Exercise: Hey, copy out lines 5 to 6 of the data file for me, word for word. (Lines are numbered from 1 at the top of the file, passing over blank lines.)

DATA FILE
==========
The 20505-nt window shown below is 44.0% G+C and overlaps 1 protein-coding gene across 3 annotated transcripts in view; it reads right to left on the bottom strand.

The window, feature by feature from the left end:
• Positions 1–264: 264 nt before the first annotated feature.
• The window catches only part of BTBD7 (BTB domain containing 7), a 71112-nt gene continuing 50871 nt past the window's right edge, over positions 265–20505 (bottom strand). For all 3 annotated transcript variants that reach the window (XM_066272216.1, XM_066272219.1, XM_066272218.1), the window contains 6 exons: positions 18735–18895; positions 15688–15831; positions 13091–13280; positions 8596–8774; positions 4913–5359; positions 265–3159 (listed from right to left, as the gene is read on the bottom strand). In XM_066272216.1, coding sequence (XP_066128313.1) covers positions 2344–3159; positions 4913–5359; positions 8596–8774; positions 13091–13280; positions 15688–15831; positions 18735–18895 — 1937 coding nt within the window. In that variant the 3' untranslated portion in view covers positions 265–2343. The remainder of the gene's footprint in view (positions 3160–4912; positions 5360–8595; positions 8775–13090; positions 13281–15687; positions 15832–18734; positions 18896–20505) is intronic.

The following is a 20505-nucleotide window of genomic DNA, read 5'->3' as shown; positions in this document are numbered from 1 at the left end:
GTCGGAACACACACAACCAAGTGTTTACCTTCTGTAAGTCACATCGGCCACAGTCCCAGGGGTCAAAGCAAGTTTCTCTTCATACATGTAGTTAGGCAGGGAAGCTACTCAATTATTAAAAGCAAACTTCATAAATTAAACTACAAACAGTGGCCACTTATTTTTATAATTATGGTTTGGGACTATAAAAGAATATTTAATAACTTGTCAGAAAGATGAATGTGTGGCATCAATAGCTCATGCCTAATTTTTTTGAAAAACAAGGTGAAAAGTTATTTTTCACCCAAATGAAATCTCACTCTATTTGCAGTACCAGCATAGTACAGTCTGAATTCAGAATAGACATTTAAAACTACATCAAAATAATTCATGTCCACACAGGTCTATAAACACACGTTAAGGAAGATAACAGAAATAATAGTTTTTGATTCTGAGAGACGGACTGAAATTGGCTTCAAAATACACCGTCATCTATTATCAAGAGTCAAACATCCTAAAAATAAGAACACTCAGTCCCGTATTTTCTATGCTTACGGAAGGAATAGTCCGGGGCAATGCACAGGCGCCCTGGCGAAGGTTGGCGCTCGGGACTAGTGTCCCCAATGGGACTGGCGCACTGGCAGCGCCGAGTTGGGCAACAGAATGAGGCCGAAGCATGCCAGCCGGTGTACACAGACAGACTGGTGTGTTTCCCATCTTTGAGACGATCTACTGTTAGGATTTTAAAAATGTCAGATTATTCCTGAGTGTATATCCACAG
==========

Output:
The following is a 20505-nucleotide window of genomic DNA, read 5'->3' as shown; positions in this document are numbered from 1 at the left end:
GTCGGAACACACACAACCAAGTGTTTACCTTCTGTAAGTCACATCGGCCACAGTCCCAGGGGTCAAAGCAAGTTTCTCTTCATACATGTAGTTAGGCAGGGAAGCTACTCAATTATTAAAAGCAAACTTCATAAATTAAACTACAAACAGTGGCCACTTATTTTTATAATTATGGTTTGGGACTATAAAAGAATATTTAATAACTTGTCAGAAAGATGAATGTGTGGCATCAATAGCTCATGCCTAATTTTTTTGAAAAACAAGGTGAAAAGTTATTTTTCACCCAAATGAAATCTCACTCTATTTGCAGTACCAGCATAGTACAGTCTGAATTCAGAATAGACATTTAAAACTACATCAAAATAATTCATGTCCACACAGGTCTATAAACACACGTTAAGGAAGATAACAGAAATAATAGTTTTTGATTCTGAGAGACGGACTGAAATTGGCTTCAAAATACACCGTCATCTATTATCAAGAGTCAAACATCCTAAAAATAAGAACACTCAGTCCCGTATTTTCTATGCTTACGGAAGGAATAGTCCGGGGCAATGCACAGGCGCCCTGGCGAAGGTTGGCGCTCGGGACTAGTGTCCCCAATGGGACTGGCGCACTGGCAGCGCCGAGTTGGGCAACAGAATGAGGCCGAAGCATGCCAGCCGGTGTACACAGACAGACTGGTGTGTTTCCCATCTTTGAGACGATCTACTGTTAGGATTTTAAAAATGTCAGATTATTCCTGAGTGTATATCCACAG